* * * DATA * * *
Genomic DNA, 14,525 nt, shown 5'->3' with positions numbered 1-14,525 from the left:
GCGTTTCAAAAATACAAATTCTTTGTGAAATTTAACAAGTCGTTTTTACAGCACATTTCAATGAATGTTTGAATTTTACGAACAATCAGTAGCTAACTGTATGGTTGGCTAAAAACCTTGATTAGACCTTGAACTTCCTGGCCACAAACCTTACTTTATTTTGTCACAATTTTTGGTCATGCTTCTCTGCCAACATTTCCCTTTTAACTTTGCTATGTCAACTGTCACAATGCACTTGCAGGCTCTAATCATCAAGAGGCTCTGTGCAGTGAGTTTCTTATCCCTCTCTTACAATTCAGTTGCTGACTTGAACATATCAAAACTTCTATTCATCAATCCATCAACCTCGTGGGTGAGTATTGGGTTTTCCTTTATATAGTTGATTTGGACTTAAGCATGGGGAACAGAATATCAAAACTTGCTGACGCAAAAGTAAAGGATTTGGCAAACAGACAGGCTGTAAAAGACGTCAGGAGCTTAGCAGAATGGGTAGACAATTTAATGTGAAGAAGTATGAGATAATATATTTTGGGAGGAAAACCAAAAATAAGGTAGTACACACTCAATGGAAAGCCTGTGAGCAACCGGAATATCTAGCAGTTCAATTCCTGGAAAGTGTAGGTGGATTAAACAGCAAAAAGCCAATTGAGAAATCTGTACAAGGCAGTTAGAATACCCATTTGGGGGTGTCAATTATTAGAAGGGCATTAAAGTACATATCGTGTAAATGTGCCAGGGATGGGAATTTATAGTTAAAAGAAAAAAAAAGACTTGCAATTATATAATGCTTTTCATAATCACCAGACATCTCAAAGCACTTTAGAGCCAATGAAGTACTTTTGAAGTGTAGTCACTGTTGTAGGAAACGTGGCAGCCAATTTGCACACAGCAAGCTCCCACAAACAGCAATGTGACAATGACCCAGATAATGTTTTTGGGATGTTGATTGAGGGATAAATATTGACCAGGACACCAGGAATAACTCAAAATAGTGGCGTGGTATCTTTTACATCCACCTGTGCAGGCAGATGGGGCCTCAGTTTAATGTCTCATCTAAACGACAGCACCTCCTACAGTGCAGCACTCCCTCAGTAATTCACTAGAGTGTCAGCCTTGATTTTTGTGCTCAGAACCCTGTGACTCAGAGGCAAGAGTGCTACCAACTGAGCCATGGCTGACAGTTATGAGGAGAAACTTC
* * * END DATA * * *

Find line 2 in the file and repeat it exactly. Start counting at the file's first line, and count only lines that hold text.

GCGTTTCAAAAATACAAATTCTTTGTGAAATTTAACAAGTCGTTTTTACAGCACATTTCAATGAATGTTTGAATTTTACGAACAATCAGTAGCTAACTGTATGGTTGGCTAAAAACCTTGATTAGACCTTGAACTTCCTGGCCACAAACCTTACTTTATTTTGTCACAATTTTTGGTCATGCTTCTCTGCCAACATTTCCCTTTTAACTTTGCTATGTCAACTGTCACAATGCACTTGCAGGCTCTAATCATCAAGAGGCTCTGTGCAGTGAGTTTCTTATCCCTCTCTTACAATTCAGTTGCTGACTTGAACATATCAAAACTTCTATTCATCAATCCATCAACCTCGTGGGTGAGTATTGGGTTTTCCTTTATATAGTTGATTTGGACTTAAGCATGGGGAACAGAATATCAAAACTTGCTGACGCAAAAGTAAAGGATTTGGCAAACAGACAGGCTGTAAAAGACGTCAGGAGCTTAGCAGAATGGGTAGACAATTTAATGTGAAGAAGTATGAGATAATATATTTTGGGAGGAAAACCAAAAATAAGGTAGTACACACTCAATGGAAAGCCTGTGAGCAACCGGAATATCTAGCAGTTCAATTCCTGGAAAGTGTAGGTGGATTAAACAGCAAAAAGCCAATTGAGAAATCTGTACAAGGCAGTTAGAATACCCATTTGGGGGTGTCAATTATTAGAAGGGCATTAAAGTACATATCGTGTAAATGTGCCAGGGATGGGAATTTATAGTTAAAAGAAAAAAAAAGACTTGCAATTATATAATGCTTTTCATAATCACCAGACATCTCAAAGCACTTTAGAGCCAATGAAGTACTTTTGAAGTGTAGTCACTGTTGTAGGAAACGTGGCAGCCAATTTGCACACAGCAAGCTCCCACAAACAGCAATGTGACAATGACCCAGATAATGTTTTTGGGATGTTGATTGAGGGATAAATATTGACCAGGACACCAGGAATAACTCAAAATAGTGGCGTGGTATCTTTTACATCCACCTGTGCAGGCAGATGGGGCCTCAGTTTAATGTCTCATCTAAACGACAGCACCTCCTACAGTGCAGCACTCCCTCAGTAATTCACTAGAGTGTCAGCCTTGATTTTTGTGCTCAGAACCCTGTGACTCAGAGGCAAGAGTGCTACCAACTGAGCCATGGCTGACAGTTATGAGGAGAAACTTC